Bourbon is a Southern drink: since the 1700’s, it’s come from Bourbon County, Kentucky, where abundant fresh streams and corn provided for its easy distillation. It’s been accordingly enjoyed on verandas, wrap-around porches, in rocking chairs, in carriages, overlooking farmland, and on humid summer nights. That is, when the temperature is high and people drink for refreshment. Bourbon is appropriate either neat or with ice, so long as it’s poured over ice, not crushed by cubes dropped in a glass already full.
Scotch is a different animal entirely. Scotch whisky (the Scots stubbornly withhold the “e”) is made in no such warm climes. Scotland is known for its beautiful green hills, not its sweltering Kentucky evenings, and so its liquor is meant to be served at room temperature, not over ice. A little water perhaps, to open up the whisky, but never ice cubes. A chilled Scotch numbs the tongue, masking its complicated flavor: the Scots are proud of their respective smoke and peat, the variations thereof dependant on the region of distillation, and are averse to sacrificing either for the sake of a smoother sip.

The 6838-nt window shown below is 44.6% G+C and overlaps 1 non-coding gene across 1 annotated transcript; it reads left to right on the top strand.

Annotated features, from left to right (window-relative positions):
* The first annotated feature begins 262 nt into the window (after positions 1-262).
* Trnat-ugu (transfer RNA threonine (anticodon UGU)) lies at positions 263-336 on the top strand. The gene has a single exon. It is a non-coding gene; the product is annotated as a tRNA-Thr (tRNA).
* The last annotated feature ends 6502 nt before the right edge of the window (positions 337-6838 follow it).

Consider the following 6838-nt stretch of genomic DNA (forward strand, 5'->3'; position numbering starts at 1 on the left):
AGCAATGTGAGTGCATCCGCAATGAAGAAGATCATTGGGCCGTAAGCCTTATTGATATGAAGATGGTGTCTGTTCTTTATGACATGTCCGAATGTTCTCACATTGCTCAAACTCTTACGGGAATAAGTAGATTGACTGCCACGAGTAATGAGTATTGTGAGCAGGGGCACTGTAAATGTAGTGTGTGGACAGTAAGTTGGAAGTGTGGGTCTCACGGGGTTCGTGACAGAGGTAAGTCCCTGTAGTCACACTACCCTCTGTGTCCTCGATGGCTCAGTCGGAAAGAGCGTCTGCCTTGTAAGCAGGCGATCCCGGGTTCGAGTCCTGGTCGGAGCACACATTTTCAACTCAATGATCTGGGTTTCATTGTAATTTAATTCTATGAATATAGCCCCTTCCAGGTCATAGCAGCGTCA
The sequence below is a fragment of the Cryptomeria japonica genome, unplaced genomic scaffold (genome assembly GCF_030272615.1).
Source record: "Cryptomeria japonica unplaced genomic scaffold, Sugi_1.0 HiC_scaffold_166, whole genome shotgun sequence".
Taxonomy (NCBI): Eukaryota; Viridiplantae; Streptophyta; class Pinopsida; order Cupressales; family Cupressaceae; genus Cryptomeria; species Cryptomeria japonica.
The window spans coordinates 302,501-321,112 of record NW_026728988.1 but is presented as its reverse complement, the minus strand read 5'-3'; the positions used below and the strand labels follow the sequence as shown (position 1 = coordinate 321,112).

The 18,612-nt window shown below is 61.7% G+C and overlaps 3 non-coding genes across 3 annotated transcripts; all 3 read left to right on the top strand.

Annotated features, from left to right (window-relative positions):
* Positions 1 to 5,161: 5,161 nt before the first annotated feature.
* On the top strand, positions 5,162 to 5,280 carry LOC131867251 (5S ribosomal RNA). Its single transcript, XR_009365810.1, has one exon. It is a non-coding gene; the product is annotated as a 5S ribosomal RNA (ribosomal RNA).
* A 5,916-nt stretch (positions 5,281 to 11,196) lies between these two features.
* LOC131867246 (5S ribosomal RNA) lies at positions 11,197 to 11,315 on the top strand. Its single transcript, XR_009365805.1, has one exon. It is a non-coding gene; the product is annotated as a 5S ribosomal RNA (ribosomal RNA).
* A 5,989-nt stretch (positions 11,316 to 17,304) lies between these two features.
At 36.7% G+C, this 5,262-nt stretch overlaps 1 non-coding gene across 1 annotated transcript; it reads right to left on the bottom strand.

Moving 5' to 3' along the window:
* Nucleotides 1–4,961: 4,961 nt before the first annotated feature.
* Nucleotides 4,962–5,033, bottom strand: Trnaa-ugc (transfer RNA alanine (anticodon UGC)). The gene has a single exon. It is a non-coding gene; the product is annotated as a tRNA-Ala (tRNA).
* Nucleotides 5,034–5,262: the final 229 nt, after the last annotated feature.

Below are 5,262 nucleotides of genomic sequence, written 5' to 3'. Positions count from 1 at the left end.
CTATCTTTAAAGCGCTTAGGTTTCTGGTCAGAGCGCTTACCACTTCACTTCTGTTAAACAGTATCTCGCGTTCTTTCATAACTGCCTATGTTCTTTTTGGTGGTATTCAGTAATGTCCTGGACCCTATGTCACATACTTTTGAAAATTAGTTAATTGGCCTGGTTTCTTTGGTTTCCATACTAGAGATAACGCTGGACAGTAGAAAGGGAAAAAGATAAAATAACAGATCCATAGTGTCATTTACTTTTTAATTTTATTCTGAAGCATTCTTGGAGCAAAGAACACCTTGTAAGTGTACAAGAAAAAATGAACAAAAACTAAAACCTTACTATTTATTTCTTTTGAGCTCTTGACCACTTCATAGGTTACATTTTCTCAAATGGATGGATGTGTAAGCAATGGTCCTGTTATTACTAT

Americans prefer their Scotch on the rocks. Americans, of course, are not Scots. We used to drink our Scotch in Highballs – a tall glass of whisk(e)y with water and seltzer, and in the 1940’s we started to order it straight, with ice. The Scots don’t approve: their whisky, crafted with such art, is best enjoyed as is, without frozen tap water’s adulterative chemicals. Scottish distillers are often craftsmen descended from generations of the same, artists who labor over a product and don’t want it mucked with later on. The Scots, after all, are the experts, and for my money, I’ll trust their opinion.